Diversity: a competitive differentiator for your board’s talent strategy
Alban Aubrée, EY Luxembourg Private Equity Assurance Services Partner & ILA Board Member
Geopolitics, talent, sustainability, and digitalization – these are some of the hottest topics in Europe in 2023 according to EY’s 2023 board priorities report[1], but which is the most pressing in Luxembourg? There is one overarching trend which permeates all business areas: talent. And, in the context of European Diversity Month this May, boards have an opportunity to set the standard for crucial facets of the talent agenda – diversity, equity, and inclusion (DE&I).  

Understanding the talent landscape and Luxembourg board priorities before diving into DE&I
To understand DE&I in Luxembourg, it is worthwhile first having a broad understanding of the talent agenda. The outlook is mixed when it comes to talent competitiveness in Luxembourg. While the Grand Duchy has made it to the top ten most attractive countries for highly skilled workers in the OECD Talent Attractiveness Research (2023)[2], it contrastingly dropped from third to seventh place in the IMD World Talent Ranking in December 2022[3]. Regardless of perceptions, the reality is that recruiters in the Grand Duchy have historically struggled to fill vacancies in banking and technology, but this now extends to financial services, asset management, audit and law firms (among others). Many companies are understaffed and struggle specifically when it comes to filling conducting officer positions. Recent commentary from the Chamber of Commerce uncovered that upwards of 250,000 new employees must be recruited in the next seven years to keep pace with the growing economy[4].
 In EY’s Boardroom Barometer survey conducted earlier this year, Luxembourg boards ranked “Regulatory and societal changes” and “Climate change and sustainability” in the top oversight topics for 2023. The resilience of a firm, and its ability to progress in these areas – like regulation or sustainability – ultimately hinges on the strength of its workforce. While the number one focus for boards will most likely continue to be of a financial nature – in Luxembourg, a top priority is “financing and capital allocation” – we cannot deny the increasing importance of human capital. Firms in Luxembourg need to think creatively about how to attract and retain their staff. Workers need to be appropriately incentivized, and provided with growth and development opportunities, so that they are encouraged to stay the course. The responsibility of the board in setting the tone of the talent strategy should not be underestimated, and one area where a more deliberate role can be played is diversity and inclusion.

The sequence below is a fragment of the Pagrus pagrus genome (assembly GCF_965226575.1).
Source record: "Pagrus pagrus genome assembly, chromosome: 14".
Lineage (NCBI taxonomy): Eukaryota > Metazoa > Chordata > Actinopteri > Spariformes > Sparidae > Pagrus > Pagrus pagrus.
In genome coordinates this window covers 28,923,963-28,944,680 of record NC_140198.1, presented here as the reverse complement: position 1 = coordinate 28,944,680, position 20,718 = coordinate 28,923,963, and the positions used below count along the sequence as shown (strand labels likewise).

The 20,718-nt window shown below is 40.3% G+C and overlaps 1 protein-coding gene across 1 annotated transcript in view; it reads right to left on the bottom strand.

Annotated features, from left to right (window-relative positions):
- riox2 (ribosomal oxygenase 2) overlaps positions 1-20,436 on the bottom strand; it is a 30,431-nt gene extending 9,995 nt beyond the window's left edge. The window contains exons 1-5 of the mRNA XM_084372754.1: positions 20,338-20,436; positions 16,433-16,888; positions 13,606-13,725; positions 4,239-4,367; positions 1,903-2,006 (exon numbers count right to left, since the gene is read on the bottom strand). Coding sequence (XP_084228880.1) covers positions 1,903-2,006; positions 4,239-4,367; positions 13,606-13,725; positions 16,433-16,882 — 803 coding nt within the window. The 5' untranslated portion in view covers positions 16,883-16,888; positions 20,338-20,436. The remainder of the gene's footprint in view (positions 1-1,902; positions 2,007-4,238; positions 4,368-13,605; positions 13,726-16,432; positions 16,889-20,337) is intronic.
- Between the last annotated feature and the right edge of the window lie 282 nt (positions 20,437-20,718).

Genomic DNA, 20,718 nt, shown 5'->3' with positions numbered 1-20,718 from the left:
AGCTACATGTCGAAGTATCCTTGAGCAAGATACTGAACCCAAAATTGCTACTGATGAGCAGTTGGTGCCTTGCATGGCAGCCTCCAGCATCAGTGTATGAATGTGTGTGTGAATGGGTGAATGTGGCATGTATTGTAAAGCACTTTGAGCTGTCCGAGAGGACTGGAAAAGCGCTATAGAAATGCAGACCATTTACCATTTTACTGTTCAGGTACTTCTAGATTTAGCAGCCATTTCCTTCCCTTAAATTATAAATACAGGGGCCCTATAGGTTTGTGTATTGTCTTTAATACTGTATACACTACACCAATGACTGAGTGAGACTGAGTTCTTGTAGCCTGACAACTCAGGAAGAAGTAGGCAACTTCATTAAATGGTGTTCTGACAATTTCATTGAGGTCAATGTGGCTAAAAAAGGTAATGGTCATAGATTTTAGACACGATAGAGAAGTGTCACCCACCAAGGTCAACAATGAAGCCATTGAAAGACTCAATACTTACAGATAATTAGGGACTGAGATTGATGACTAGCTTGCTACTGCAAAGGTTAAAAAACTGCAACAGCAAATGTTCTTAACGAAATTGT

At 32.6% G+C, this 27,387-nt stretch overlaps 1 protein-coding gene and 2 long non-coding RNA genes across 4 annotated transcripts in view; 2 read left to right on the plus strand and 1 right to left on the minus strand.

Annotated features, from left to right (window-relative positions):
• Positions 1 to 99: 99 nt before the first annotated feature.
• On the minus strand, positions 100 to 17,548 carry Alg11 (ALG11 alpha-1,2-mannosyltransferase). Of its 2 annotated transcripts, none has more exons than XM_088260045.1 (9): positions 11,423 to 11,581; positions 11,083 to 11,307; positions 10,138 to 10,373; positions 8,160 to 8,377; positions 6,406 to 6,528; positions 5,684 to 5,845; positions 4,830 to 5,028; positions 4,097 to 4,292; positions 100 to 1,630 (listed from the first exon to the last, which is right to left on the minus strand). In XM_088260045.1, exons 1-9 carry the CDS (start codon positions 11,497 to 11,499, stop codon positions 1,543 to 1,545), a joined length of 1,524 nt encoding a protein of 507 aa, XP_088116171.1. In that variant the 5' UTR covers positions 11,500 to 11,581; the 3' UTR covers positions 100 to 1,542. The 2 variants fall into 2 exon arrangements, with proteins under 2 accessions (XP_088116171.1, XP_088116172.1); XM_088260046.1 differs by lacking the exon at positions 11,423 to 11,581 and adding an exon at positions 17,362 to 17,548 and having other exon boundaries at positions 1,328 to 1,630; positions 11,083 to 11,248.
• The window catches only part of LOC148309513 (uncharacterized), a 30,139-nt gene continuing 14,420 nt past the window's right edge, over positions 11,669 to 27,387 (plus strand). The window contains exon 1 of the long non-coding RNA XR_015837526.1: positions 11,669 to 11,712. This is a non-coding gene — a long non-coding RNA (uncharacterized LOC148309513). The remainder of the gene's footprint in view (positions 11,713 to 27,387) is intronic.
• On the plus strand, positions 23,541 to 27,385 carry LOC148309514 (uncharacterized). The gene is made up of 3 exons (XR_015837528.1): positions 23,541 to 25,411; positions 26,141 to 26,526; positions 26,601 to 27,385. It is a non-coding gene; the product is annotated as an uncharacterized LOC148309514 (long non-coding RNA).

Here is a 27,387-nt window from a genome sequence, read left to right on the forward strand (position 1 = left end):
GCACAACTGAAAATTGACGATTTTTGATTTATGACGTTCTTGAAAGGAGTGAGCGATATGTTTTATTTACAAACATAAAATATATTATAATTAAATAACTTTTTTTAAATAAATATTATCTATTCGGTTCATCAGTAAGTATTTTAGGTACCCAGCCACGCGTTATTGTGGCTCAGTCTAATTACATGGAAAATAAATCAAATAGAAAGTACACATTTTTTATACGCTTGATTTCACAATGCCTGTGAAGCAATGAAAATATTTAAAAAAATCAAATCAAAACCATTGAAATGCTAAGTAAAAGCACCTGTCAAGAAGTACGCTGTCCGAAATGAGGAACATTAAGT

Board composition and structure sends a clear message to talent
A top-down approach needs to be adopted when it comes to talent. Boards can – and should – lead by example, specifically when it comes to composition and structure; an important, but sometimes downplayed, element in talent attraction and retention. This is where DE&I comes into focus. Having a board which represents a range of genders, cultures, races, abilities, backgrounds, languages, careers, experiences, mind, and skill sets (among others), is a signal to the labor force that all types of people are welcomed at the firm. Not only are representative boards more likely to make better decisions, and reduce the risks of groupthink, but they also signal to the talent pool that people with different perspectives are valued at the most important and senior levels of business and governance.
Gender diversity moves forward for European financial services boards
Zooming in on one element of diversity, EY’s Boardroom Monitor (2022)[5] data shows that Europe is advancing its efforts to diversify in financial services: over 50% of board appointments over the past year were female, compared to 42% the year prior. The EU has set a gender quota for boards in Europe which may explain this: 40% of non-executive directors and 33% of all directors in EU-listed companies (with 250+ workers) will have to be women by 2026[6]. As it currently stands, the overall gender proportion for boards of financial services institutions in Europe is 58% male and 42% female, so progress is accelerating.